Manchin Refuses to Endorse Safety Net Bill, Dampening Hopes of a Quick Vote

WASHINGTON (AP) – West Virginia Sen. Joe Manchin III all but dashed hopes of a snap vote this week on President Biden’s national agenda, saying Monday that he would not endorse a $ 1.85 trillion climate and social policy package. dollars without enough time to consider its financial and tax ramifications. .

During an appearance on Capitol Hill, Manchin, a crucial swing Democrat vote, condemned liberals in the House who have refused to vote a separate vote. Bipartisan $ 1 Trillion Infrastructure Plan without a final agreement on the national policy plan, saying his tactics won’t pressure him to buy into his serious reservations about the safety net measure.

His comments dumped cold water on House Democratic leaders’ plans to quickly complete talks on the safety net bill and bring both measures to a vote this week, leaving the fate of the two top priorities of the House up in the air. Biden again. They also undermined the president’s claim that an outline of the social policy and climate plan he presented last week had the backing of all 50 Democratic and independent senators.

“While I have worked hard to find a path to compromise, it is obvious that compromise is not good enough for some in Congress,” Manchin said, reading prepared remarks. “It’s all or nothing, and his position doesn’t seem to change unless we agree to everything. Enough is enough.”

He reiterated a demand to see details and a fiscal accounting of the impact of that bill, criticizing elements of an emerging compromise outlined by Mr. Biden last week, which was largely negotiated to win Manchin’s vote.

“Holding that bill hostage is not going to work to get my support for what you want,” the senator said of the infrastructure legislation. On the social policy package, he added: “I am open to supporting a final bill that helps our country move forward, but I am equally open to vote against a bill that hurts our country.”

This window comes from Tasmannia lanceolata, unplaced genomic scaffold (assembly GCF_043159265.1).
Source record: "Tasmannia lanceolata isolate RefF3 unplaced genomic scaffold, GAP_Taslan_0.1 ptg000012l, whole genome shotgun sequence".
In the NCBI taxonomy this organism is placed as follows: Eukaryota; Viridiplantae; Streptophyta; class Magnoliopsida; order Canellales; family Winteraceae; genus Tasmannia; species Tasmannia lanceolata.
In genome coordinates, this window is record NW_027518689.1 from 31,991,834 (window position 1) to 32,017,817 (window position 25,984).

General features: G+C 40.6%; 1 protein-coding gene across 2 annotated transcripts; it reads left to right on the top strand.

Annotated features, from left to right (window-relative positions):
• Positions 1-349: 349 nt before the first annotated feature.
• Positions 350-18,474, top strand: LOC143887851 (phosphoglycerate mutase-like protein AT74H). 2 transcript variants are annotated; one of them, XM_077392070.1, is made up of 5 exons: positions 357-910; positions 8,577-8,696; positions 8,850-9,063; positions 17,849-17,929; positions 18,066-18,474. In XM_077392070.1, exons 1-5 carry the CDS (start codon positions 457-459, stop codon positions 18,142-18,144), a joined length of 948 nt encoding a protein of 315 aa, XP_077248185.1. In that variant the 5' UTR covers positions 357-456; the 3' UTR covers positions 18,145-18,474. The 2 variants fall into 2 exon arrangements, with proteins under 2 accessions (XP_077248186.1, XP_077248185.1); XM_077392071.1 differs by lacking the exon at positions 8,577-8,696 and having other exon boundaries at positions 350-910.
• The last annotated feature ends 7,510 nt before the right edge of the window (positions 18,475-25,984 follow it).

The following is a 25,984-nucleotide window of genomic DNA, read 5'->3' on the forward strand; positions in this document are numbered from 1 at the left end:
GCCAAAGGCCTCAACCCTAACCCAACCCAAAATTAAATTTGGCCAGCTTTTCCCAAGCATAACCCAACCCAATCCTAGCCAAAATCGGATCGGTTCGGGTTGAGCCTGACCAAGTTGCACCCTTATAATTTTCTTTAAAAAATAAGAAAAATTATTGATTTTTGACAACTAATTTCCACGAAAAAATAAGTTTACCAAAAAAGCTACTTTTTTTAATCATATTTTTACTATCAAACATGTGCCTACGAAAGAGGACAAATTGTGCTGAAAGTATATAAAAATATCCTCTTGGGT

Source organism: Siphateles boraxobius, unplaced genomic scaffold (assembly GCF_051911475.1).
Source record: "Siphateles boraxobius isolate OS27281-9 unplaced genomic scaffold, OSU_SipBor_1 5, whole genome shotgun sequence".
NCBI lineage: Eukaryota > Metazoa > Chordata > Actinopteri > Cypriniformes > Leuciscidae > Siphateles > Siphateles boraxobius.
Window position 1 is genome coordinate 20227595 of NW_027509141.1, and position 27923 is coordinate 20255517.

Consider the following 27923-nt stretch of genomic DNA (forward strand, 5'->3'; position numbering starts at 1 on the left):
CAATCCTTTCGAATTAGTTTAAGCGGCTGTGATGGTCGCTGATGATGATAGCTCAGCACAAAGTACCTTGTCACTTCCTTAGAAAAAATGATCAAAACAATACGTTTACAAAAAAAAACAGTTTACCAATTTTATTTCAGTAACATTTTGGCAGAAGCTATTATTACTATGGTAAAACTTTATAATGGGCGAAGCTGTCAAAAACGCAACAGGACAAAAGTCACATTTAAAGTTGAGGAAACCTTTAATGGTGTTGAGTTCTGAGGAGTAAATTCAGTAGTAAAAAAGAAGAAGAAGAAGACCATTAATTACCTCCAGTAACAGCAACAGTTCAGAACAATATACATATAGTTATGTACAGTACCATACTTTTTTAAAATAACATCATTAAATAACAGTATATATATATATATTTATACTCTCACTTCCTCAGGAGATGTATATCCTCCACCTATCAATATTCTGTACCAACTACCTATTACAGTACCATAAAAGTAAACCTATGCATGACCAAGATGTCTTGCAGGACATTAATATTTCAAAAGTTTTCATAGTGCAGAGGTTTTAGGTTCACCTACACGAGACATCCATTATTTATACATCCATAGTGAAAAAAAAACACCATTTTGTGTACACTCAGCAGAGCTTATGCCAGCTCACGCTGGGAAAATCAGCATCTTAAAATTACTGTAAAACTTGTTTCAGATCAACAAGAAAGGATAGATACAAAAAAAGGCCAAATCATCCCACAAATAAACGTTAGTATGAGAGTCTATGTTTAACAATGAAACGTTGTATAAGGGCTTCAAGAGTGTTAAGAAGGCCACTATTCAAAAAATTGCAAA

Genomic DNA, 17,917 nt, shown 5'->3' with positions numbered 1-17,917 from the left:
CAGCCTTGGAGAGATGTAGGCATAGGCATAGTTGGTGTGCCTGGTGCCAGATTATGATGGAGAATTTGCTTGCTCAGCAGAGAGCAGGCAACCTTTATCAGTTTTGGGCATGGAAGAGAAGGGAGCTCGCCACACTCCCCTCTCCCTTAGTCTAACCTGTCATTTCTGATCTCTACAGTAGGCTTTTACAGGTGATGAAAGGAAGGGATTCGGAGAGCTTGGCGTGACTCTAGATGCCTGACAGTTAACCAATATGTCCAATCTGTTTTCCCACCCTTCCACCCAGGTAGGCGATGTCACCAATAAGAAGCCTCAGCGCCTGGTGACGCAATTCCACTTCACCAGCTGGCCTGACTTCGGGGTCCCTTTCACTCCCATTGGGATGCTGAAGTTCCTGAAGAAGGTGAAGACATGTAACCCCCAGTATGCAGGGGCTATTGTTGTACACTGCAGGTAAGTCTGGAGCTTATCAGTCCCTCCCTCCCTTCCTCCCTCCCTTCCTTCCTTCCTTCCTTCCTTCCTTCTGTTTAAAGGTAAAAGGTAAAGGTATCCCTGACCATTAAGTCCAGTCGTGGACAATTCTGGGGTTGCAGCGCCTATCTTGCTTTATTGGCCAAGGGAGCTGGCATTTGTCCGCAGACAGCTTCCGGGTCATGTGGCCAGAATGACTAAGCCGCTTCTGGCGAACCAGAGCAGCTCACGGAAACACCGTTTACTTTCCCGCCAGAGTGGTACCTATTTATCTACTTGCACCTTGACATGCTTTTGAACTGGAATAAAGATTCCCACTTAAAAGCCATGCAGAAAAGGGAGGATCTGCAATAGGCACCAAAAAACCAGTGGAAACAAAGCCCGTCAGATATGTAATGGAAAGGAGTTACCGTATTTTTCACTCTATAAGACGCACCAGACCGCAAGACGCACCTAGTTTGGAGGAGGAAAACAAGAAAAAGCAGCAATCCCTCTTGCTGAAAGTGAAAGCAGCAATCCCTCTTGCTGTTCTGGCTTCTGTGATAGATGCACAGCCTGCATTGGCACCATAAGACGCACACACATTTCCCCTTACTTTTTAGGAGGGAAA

In a statement, Jen Psaki, the White House press secretary, said the legislation being negotiated in the House met Manchin’s demands that the plan address inflation, create jobs and be fiscally responsible.

“The plan that the House is finalizing meets those tests: it is fully paid, it will reduce the deficit and reduce the costs of health care, child care, elderly care and housing,” he said, adding that “as a result, we remain confident that the plan will win the support of Senator Manchin. “

Democrats need the support of all 50 senators to get the legislation passed, and all but a few of their members in the House. They are pushing the social safety net bill in Congress over unanimous Republican opposition through a special budget process known as reconciliation that protects such legislation from obstructionism.

Manchin’s comments came as progressive Democrats had abandoned their demand that the Senate pass the reconciliation bill before they agreed to vote on the infrastructure plan. They made it more likely that those liberals would insist on a firm commitment from Mr. Manchin and Sen. Kyrsten Sinema of Arizona, another key moderate, before moving forward.

But some prominent progressives said they would carry on even without such guarantees.

“I am a ‘yes’ to the infrastructure and the White House framework for the broader bill when they meet in the House,” said Representative Ro Khanna of California. “I trust the judgment of the president and the speaker and the word that they will bring these votes when they have all 50 senators on board. I remain confident that we can work out the remaining details to bring our party together and deliver this week. “

Top Democrats spent the weekend feverishly working to resolve the latest sticking points, including a desperate offer to negotiate a plan that could help address the high costs of prescription drugs.

Jonathan Weisman contributed to reporting.

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